Fury, anger over Indian visa mess 

click to enlarge A worker addresses travelers angry about Cox & Kings' backlog of Indian visas at the company's Bush Street Office - MIKE KOOZMIN/THE S.F. EXAMINER FILE PHOTO
  • Mike Koozmin/The S.f. Examiner File photo
  • A worker addresses travelers angry about Cox & Kings' backlog of Indian visas at the company's Bush Street Office

Nearly all travel to India from the West Coast is on hold thanks to a bureaucratic nightmare at the downtown San Francisco office that's been contracted by the Indian Consulate to process visas.

For over a week, travelers trying to get vital travel documents at Cox & Kings Global Services -- which started handling paperwork May 21 -- say they've been lost in a run-around.

"I drove here from L.A. I was here for 10 hours yesterday and five hours today," said Rachana Bhagal as she stood outside Cox & Kings' locked doors with a stack of documents in hand Thursday, but no visa.

Flights have been canceled and rescheduled, travel plans have been reshuffled, and in some cases, individuals' passports have gone missing.

"They kept saying, 'The systems are down,'" said Ameet Toor, whose flight to Mumbai to visit his wife's ailing family took off without him Tuesday after he failed to get his visa after multiple visits last week.

Now, he says, the company can't seem to locate his and his sister's passports, which he dropped off for processing last week.

"What do we do," he asked, "report them lost or stolen?"

Travelers to India cannot get a tourist visa on arrival at the airport. All paperwork must be processed in advance, or a traveler will be denied entry into the country.

The trouble began before Cox & Kings' contract with the Indian Consulate began, according to an employee who identified himself as Kamal Singh.

The previous company that handled visas, BLS, left behind a backlog of 5,000 unprocessed visas, Singh said. That, coupled with a "coding issue" with Cox & Kings' computer software, has led to only "500 to 600" visas being processed since last Wednesday.

Singh said things should begin to flow by Monday. In the meantime, outrage and anger over the delay has boiled over on several occasions.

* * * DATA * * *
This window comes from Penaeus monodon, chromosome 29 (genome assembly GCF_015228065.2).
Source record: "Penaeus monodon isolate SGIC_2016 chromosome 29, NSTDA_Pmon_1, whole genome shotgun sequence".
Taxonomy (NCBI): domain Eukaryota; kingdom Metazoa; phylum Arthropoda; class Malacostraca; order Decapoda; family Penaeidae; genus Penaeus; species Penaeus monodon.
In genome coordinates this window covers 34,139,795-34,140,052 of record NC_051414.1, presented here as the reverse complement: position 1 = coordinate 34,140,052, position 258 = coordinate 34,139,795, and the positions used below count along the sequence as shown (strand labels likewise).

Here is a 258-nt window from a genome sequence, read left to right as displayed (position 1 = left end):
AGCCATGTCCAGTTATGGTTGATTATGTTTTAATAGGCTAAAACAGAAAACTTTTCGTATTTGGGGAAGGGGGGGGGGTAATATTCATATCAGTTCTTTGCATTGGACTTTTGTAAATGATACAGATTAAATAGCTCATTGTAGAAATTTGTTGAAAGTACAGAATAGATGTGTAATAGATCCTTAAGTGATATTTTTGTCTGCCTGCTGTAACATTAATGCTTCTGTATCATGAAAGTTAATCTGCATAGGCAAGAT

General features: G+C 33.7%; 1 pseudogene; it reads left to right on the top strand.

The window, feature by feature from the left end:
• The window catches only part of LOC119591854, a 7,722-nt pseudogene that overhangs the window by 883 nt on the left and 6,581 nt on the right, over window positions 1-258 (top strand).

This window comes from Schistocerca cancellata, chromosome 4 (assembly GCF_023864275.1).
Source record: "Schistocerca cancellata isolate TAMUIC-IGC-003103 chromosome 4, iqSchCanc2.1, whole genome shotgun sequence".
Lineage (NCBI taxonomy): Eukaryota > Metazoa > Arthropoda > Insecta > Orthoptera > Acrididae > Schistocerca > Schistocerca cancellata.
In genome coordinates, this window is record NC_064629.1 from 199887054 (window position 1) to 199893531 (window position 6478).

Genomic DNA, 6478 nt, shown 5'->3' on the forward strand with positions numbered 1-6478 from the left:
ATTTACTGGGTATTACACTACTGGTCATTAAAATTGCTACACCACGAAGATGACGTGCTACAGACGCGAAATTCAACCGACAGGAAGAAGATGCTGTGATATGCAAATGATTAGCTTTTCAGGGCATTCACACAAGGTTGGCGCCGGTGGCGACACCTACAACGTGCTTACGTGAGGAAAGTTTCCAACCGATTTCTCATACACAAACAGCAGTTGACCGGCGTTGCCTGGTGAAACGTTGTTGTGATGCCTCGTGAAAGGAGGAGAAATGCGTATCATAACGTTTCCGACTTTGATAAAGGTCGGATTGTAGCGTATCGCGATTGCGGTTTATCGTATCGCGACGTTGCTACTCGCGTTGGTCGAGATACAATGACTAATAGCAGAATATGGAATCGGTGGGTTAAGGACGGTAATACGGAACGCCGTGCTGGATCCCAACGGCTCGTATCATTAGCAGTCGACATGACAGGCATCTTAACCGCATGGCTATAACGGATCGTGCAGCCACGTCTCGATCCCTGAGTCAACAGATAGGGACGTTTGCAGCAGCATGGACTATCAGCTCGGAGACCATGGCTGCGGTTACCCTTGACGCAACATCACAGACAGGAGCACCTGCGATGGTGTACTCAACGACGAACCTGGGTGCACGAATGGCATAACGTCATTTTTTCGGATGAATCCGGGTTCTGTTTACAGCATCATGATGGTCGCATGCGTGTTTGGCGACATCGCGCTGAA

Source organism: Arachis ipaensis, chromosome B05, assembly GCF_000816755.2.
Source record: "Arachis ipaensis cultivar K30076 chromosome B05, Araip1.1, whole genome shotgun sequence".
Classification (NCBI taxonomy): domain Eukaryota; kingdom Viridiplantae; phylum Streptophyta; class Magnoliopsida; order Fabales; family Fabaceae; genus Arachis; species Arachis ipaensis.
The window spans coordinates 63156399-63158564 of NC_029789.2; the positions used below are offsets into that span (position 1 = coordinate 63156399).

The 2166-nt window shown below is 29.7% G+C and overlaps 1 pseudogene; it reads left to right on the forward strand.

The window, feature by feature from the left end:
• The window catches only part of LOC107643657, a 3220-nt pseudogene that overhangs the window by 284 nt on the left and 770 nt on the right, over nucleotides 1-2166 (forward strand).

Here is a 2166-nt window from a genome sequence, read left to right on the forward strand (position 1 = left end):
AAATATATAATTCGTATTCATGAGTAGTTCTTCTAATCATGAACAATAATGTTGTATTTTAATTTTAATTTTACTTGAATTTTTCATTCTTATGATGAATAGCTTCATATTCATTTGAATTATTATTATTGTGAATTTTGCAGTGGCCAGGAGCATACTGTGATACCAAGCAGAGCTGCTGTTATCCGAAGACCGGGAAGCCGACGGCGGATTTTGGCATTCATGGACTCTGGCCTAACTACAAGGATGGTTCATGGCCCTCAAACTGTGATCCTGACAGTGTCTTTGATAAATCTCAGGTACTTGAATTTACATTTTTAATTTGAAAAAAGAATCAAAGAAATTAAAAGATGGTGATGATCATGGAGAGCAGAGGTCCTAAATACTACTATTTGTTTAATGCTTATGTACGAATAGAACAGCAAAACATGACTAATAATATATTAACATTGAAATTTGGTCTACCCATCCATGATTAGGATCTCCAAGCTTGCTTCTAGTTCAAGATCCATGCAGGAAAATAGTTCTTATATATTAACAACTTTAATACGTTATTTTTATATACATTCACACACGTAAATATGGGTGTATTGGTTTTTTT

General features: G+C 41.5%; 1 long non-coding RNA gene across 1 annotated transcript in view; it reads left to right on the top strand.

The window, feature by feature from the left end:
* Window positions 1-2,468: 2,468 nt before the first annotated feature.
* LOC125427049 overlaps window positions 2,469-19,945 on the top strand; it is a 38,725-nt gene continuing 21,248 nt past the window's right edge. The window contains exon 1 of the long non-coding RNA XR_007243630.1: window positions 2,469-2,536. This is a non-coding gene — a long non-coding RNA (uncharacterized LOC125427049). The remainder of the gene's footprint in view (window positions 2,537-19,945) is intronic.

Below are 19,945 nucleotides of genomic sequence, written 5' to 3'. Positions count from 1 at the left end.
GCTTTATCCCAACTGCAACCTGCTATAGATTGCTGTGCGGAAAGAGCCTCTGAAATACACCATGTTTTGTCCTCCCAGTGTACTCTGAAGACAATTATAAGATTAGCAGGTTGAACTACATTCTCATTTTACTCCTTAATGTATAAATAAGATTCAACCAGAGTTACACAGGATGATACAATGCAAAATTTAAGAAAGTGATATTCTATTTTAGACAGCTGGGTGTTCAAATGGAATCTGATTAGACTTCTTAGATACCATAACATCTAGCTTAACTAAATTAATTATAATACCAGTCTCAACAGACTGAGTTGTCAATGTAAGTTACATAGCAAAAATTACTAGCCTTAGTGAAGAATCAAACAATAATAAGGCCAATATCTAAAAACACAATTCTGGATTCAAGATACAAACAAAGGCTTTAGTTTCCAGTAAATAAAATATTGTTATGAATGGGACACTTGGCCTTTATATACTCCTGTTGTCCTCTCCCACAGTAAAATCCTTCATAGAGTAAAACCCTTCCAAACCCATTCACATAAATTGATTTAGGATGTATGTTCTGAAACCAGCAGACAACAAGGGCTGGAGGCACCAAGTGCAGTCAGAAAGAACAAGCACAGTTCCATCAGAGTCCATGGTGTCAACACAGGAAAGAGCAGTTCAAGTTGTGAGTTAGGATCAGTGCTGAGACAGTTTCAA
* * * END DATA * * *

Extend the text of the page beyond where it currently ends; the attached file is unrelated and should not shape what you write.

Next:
Police have been called out to the Bush Street location to break up two fights, one May 23 and another Tuesday, public safety officials said. Two people also called 911 on May 23 to report stolen passports.

Trouble for travelers to India has struck San Francisco before. Last year, 70 passports were stolen in a burglary at BLS' offices, according to police. BLS International has also challenged the Indian Embassy's awarding of the contract to Cox & Kings in court in India.

At the Indian Consulate in the Richmond district, about 160 people with family emergencies were able to get their visas processed Thursday, said Anand Jha, the consul for community affairs.

"All the people who came here today had their applications processed," he said. "There is no crisis."

Not everyone would agree.

Vatsala Shrivastava, who has been living in Berkeley on a student visa, said she's been coming to the Bush Street office to have paperwork processed for her U.S.-born son "for days."

On Thursday, after an all-day wait, only 20 people got through, she said.

A visa expediter who declined to be identified by name said he'd been trying to get "hundreds" of travel documents processed since last week.

He entered Cox & Kings' office Thursday with the promise that today would be the day, but noted that plenty of damage has already been done.

"There are a lot of empty planes going to India right now," he said.

About The Author

Chris Roberts

Chris Roberts

Chris Roberts has worked as a reporter in San Francisco since 2008, with an emphasis on city governance and politics, The City’s neighborhoods, race, poverty and the drug war.
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